As the boys talked on, and the little fellow gazed at the sunset and dreamed, the big stone cracked in two, the fire died down, and still there came no welcome call to supper from any of the farmhouses in sight. The Mackay boys had been trained in a fine old-fashioned Canadian home, and did not dream of quitting work until they were summoned. But the visitors were merely visitors, and could go home when they liked. The future admiral of the pirate-killing fleet declared he must go and get supper, or he'd eat the grass, he was so hungry. The coming Premier of Canada and the Indian-slayer agreed with him, and they all jumped the fence, and went whooping away over the soft brown fields toward home.
There was just one big stone left. It was a huge boulder, four feet across.
"We'll never get enough wood to crack that, G. L.," declared his brother. "It just can't be done. "
But little George answered just as any one who knew his determination would have expected. In school he astonished his teacher by learning everything at a tremendous rate, but there was one small word he refused to learn—the little word "can't." His bright eyes flashed, now, at the sound of it. He jumped upon the big stone, and clenched his fist.
"It's GOT to be broken!" he cried. "I WON'T let it beat me." He leaped down, and away he ran toward the woods. His brother caught his spirit, and ran too. They forgot they were both tired and hungry. They seized a big limb of a fallen tree and dragged it across the field. They chopped it into pieces, and piled it high with plenty of brush, upon the big stone. In a few minutes it was all in a splendid blaze, leaping and crackling, and sending the boys' long shadows far across the field.
The fire grew fiercer and hotter, and suddenly the big boulder cracked in four pieces, as neatly as though it had been slashed by a giant's sword. Little G. L. danced around it, and laughed triumphantly. The next moment there came the welcome "hoo-hoo" from the house behind the orchard, and away the two scampered down the hill toward home and supper.
When the day's work of the farmhouse had been finished, the Mackay family gathered about the fire, for the spring evening was chilly. George Leslie
sat near his mother, his face full of deep thought. It was the hour for family worship, and always at this time he felt most keenly that longing to do something great and glorious. Tonight his father read of a Man who was
sending out his army to conquer the world. It was only a little army, just twelve men, but they knew their Leader had more power than all the soldiers of the world. And they were not afraid, though he said, "Behold, I send you forth as sheep in the midst of wolves." For he added, "Fear ye not," for he would march before them, and they would be sure of victory.
The little boy listened with all his might. He did everything that way. Surely this was a story of great and glorious deeds, even better than Waterloo, he felt. And there came to his heart a great longing to go out and fight wrong and put down evil as these men had done. He did not know that the longing was the voice of the great King calling his young knight to go out and "Live pure, speak true, right wrong, follow the King. "
But there came a day when he did understand, and on that day he was ready to obey.
When bedtime came the boys were asked if they had finished their work, and the story of the last big stone was told. "G. L. would not leave it," the brother explained. The father looked smilingly at little G. L. who still sat, dangling his short legs from his chair, and studying the fire.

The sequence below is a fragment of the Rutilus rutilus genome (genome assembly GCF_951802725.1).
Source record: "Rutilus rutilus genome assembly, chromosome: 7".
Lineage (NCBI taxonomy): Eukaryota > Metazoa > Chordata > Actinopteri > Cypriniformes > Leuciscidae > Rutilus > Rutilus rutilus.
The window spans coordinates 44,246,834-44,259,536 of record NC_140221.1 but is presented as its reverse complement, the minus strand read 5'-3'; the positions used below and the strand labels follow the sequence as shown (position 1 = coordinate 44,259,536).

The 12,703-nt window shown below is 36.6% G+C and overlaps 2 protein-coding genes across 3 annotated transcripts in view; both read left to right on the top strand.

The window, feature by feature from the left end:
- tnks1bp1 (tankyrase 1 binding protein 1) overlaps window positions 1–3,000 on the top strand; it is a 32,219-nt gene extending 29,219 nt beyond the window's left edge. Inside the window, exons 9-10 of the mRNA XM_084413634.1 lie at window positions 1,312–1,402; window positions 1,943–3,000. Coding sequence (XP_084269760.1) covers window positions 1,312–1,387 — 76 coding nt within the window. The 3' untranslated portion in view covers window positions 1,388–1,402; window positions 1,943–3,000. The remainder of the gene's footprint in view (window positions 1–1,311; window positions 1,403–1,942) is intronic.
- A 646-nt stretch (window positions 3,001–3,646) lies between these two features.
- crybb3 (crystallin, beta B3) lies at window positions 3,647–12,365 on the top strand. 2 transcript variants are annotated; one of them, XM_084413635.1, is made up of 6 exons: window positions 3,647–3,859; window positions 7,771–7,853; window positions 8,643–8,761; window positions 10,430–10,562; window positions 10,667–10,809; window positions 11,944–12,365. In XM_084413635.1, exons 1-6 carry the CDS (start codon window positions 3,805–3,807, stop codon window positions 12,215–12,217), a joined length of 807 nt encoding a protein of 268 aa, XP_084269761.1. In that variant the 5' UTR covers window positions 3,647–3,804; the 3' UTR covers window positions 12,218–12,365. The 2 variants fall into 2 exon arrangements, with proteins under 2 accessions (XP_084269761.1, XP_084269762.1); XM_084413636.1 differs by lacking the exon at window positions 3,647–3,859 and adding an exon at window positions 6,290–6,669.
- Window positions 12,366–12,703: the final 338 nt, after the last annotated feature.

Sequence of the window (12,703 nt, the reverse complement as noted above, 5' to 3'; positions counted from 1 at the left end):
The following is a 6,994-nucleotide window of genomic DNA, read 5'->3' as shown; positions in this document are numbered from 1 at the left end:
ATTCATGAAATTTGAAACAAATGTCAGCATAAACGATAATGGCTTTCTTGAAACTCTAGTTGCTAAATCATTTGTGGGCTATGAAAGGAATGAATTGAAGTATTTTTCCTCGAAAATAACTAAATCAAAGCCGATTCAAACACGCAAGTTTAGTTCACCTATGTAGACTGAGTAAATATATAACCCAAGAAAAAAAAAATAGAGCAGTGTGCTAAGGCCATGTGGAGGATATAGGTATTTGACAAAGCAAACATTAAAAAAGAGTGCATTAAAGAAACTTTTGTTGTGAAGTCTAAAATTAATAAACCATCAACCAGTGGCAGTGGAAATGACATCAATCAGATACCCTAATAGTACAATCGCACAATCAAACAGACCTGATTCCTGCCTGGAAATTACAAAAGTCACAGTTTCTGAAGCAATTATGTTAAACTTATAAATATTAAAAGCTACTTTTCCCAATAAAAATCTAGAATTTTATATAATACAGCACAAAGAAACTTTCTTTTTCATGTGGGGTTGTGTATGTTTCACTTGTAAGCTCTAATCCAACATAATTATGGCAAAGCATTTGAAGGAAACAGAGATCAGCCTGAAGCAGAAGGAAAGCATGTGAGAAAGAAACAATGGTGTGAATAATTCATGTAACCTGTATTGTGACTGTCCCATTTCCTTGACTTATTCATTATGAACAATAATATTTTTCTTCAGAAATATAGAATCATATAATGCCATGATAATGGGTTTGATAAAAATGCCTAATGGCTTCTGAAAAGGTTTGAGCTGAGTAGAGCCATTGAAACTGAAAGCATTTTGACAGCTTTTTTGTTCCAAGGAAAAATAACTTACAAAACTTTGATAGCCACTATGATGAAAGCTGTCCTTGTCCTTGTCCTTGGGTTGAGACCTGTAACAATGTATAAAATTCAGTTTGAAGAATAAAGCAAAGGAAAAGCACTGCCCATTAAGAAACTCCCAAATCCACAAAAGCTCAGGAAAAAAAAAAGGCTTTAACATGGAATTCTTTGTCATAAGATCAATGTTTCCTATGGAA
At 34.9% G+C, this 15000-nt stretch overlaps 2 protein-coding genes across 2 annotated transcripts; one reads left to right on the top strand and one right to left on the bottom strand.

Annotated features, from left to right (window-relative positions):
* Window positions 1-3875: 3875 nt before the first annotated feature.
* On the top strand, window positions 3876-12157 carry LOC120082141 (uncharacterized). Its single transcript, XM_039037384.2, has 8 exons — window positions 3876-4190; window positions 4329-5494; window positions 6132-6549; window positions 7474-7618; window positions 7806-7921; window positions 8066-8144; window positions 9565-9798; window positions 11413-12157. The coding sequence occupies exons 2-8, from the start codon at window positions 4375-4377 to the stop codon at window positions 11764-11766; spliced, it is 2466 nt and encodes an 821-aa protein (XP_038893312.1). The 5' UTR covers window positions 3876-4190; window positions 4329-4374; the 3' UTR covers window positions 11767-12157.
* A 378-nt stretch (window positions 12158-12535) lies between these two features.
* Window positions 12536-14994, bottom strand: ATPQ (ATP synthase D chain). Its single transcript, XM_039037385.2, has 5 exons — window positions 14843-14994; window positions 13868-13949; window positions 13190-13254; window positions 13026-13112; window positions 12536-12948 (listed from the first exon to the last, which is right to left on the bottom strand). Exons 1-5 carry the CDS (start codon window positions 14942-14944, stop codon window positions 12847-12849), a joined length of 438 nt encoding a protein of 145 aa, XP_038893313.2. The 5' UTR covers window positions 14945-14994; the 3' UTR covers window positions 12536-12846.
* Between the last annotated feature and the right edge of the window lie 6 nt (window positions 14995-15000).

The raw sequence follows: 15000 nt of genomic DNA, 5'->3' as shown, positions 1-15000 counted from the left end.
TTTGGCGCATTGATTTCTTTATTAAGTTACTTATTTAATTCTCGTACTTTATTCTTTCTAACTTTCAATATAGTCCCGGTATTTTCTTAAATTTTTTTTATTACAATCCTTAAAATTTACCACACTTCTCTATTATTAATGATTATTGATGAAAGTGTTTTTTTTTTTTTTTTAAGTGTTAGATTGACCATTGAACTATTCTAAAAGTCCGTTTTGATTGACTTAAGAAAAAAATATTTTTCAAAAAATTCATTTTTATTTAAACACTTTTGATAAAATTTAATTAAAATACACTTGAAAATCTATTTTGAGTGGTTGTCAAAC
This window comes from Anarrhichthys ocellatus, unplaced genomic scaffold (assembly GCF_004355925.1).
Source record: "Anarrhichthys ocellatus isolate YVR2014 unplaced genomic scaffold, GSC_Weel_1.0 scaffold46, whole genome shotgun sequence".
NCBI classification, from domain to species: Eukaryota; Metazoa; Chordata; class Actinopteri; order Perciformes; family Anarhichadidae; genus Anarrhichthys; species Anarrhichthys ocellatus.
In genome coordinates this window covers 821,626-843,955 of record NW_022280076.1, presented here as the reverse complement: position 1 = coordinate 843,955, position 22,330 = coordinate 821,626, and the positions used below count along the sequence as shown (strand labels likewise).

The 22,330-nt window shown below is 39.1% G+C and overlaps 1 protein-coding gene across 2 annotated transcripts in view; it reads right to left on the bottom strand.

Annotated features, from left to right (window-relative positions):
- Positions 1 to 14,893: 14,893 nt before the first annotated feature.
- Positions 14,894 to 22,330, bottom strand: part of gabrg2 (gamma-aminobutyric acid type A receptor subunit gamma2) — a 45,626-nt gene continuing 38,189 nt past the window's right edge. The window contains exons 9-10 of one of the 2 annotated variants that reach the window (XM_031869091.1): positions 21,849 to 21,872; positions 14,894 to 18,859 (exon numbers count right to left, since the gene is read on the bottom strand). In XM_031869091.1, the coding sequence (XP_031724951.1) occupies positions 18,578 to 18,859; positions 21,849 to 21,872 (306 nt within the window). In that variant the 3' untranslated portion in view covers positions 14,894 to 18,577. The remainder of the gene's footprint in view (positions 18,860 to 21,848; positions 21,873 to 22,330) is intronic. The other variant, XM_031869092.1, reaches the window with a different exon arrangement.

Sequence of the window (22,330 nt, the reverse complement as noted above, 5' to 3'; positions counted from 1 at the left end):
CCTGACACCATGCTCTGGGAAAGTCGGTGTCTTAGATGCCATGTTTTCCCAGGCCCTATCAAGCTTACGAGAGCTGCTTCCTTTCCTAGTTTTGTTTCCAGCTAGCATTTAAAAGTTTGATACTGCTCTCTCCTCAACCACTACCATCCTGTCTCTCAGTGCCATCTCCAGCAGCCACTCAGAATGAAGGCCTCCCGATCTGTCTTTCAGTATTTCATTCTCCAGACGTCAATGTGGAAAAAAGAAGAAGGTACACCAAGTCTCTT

He spoke to his wife in Gaelic. "Perhaps the lad will be called to break a great rock some day. The Lord grant he may do it."
The boy looked up wonderingly. He understood Gaelic as well as English, but he did not comprehend his father's words. He had no idea they were prophetic, and that away on the other side of the world, in a land his geography lessons had not yet touched, there stood a great rock, ugly and hard and grim, which he was one day to be called upon to break.
The steamship America, bound for Hongkong, was leaving the dock at San Francisco. All was bustle and noise and stir. Friends called a last farewell from the deck, handkerchiefs waved, many of them wet with tears. The long boom of a gun roared out over the harbor, a bell rang, and the signal was given. Up came the anchor, and slowly and with dignity the great vessel moved out through the Golden Gate into the wide Pacific.
Crowds stood on the deck to get a last glimpse of home and loved ones, and to wave to friends as long as they could be distinguished. There was one young man who stood apart from the crowd, and who did not wave farewell to any one. He had come on board with a couple of men, but they had gone back to the dock, and were lost in the crowd. He seemed entirely alone. He leaned against the deck-railing and gazed intently over the widening strip of tumbling wafers to the city on the shore. But he did not see it. Instead, he saw a Canadian farmhouse, a garden and orchard, and gently sloping meadows hedged in by forest. And up behind the barn he saw a stony field, where long ago he and his brother and the neighbor boys had broken the stones for the
new house.
His quick movements, his slim, straight figure, and his bright, piercing eyes showed he was the same boy who had broken the big rock in the pasture-field long before. Just the same boy, only bigger, and more man than boy now, for he wore an air of command and his thin keen face bore a beard, a deep black, like his hair. And now he was going away, as he had longed to go, when he was a boy, and ahead of him lay the big frowning rock, which he must either break or be broken upon.